Their blood might hold the key to stopping every flu, every year.
Llamas may be large and fluffy, but their antibodies sure aren't. And that could be a huge advantage when it comes to fighting human influenza virus.
That's all according to a new paper in the journal Science, which showed that a therapy based on llama antibodies could protect mice from otherwise lethal doses of the flu. In theory, the technique could eventually be used to manufacture a nasal spray that would act as a so-called universal vaccine, providing long-term protection against all types of the flu.
A shot-free solution to the flu—especially one that we don't need to redesign every year—is obviously great news, but to really appreciate how ingenious this solution could be (assuming that it translates into humans from mouse trials) we have to back up a second to talk about how our bodies normally fight off the flu.
Our immune systems are equipped with a set of B cells capable of making antibodies. These Y-shaped proteins can identify certain regions of an invading virus, thus also enabling the B cells to sound the alarm that there's a dangerous substance inside your body. Vaccines expose B cells to potential influenza viruses and allow them time to produce lots of antibodies in advance. That way if a flu virus gets in, the antibodies quickly identify the invader and mount an attack.
Human antibodies identify a part of the influenza virus called hemagglutinin or HA, which is a protein on the surface that normally allows the virus to attach to a human cell membrane. The problem is that influenza can mutate the HA region such that it still functions properly, but becomes less identifiable to your antibodies. This is why our flu vaccines generally don't have high efficacy rates—influenza keeps mutating the HA region in order to thwart our defenses.
But while human antibodies attach to a mushroom-like head, there are other, less accessible parts of the HA molecule that don't mutate much at all. The trouble is that human antibodies are too big to physically reach those bits.
And that's where the llamas come in.
Like many camelids, including camels and alpacas, llamas produce tiny antibodies. Whereas human varieties have two large proteins forming the base of the Y, plus two smaller arms for the top bit, llamas have just one stick-like protein more like a sans-serif uppercase I. Because they're smaller, they can latch onto parts of the HA protein that are less prone to mutation and thus kill influenza more efficiently.
These researchers created a synthetic antibody that's sort of a Frankenstein mash-up of four different llama antibodies, but they didn't inject it into the mice like a traditional vaccine. Because really, this isn't a vaccine. Vaccines work by exposing and training your immune system—this is more like gene therapy. Researchers packaged genetic instructions to make the antibody into a harmless virus, then sprayed that virus into mice noses. The virus then entered the mouse cells and “infected” them with the antibody instructions, prompting their nasal cells to start producing the antibody on their own.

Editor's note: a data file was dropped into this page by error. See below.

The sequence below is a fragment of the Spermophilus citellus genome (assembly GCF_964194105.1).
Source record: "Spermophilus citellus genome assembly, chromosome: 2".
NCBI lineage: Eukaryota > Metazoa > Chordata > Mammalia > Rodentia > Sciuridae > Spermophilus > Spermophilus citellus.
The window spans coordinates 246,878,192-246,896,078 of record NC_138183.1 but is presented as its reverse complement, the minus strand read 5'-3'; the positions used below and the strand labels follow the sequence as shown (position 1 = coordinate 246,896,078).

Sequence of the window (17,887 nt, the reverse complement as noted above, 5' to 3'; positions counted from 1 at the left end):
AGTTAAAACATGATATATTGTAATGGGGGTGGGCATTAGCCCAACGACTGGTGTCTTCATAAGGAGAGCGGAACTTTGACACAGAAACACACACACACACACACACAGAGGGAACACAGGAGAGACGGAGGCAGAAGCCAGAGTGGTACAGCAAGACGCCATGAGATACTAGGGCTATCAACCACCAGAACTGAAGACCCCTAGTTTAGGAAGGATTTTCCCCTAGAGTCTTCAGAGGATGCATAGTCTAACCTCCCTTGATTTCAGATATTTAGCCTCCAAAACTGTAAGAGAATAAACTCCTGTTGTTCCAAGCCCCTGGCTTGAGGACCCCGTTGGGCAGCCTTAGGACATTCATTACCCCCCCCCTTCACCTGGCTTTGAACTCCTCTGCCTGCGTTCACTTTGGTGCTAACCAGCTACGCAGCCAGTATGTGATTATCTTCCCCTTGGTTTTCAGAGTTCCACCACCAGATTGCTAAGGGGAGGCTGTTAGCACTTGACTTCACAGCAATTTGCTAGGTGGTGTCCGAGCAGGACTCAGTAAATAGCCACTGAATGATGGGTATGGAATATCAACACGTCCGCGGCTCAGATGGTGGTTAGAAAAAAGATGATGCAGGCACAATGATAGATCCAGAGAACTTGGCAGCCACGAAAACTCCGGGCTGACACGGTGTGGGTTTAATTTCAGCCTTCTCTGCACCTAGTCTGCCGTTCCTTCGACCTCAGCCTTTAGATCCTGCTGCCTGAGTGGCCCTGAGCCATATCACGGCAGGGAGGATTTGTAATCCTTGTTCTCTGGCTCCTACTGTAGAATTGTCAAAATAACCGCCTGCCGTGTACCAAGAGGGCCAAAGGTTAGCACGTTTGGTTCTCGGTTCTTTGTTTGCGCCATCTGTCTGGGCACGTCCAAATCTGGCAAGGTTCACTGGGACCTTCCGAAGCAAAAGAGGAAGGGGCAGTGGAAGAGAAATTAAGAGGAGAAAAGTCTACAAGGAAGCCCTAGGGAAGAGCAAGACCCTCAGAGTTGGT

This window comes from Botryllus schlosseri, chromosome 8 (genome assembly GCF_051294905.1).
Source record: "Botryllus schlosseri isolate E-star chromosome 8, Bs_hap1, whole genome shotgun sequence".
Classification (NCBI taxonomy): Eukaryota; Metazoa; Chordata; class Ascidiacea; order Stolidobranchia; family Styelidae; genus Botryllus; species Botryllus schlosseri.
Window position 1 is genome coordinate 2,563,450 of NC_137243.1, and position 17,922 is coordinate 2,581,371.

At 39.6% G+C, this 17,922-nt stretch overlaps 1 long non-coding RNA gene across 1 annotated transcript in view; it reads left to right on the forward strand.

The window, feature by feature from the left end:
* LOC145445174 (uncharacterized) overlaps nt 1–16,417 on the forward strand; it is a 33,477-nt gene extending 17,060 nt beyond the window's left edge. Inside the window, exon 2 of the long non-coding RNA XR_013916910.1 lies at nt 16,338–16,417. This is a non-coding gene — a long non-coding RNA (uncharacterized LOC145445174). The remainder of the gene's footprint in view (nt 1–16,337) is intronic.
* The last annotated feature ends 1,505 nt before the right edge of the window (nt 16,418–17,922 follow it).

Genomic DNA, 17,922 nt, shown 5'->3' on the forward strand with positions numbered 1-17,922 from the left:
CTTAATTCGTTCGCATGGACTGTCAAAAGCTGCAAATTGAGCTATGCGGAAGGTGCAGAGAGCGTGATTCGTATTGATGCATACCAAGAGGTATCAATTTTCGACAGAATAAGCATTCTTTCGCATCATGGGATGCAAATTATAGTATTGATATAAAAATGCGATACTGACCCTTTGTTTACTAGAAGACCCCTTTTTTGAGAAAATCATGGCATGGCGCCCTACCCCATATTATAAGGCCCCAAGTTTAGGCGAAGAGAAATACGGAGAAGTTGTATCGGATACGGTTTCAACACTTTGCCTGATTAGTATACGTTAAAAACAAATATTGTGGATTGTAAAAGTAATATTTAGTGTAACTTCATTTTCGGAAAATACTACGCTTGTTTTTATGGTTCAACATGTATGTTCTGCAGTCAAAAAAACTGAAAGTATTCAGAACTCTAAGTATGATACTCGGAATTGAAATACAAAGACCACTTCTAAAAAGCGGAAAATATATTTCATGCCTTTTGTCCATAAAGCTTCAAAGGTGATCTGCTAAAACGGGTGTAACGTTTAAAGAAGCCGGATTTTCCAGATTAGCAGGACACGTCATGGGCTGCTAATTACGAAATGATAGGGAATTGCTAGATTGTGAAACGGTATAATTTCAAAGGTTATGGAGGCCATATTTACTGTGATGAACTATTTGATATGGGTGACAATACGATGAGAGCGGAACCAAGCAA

To test if the antibodies would work, the researchers exposed different groups of mice to different strains of the flu at lethal doses. Mice given a placebo nasal spray pretty much all died in a week or two, but mice who got the highest doses of the real spray were all spared (mice who got a middling dose mostly survived, but a few died).
Most importantly, the spray did all of this without having to train the rodents' immune systems. Young, healthy people who get the flu shot tend to build a robust defense against the influenza virus. But older people or those with compromised immune systems often aren't able to train their B cells to the same extent, meaning they get less protection from the flu vaccine. That fact, coupled with a weakened ability to fight off invaders generally, means that these groups tend to have much higher hospitalization and mortality rates during flu season.
If it is indeed possible to translate this finding in mice to create a human nasal spray, it might turn out to work just as well in the elderly as it does in young people. Their immune systems might not be as robust, but they could be much better prepared for an infection.
It's also possible that this mechanism could produce a spray that would provide protection over many seasons and across many flu strains. Right now, our vaccines provide protection against just four strains that are deemed to be the most hazardous, and they have to be selected every year since influenza keeps mutating. A broader approach wouldn't just mean better protection against the range of flu viruses—it could mean not having to get a shot every year. Most adults in the U.S. and a huge fraction of children currently don't get their annual flu vaccine, but if we could give a nasal spray like this just once we might be able to achieve greater rates of immunity to the flu. That means better herd immunity, better protection for the most vulnerable among us, and more lives saved. The potential llama-inspired spray is admittedly a long way off—it's only in mice trials right now, and it'll still have to go through extensive testing—but it has the potential to be a life-saving solution.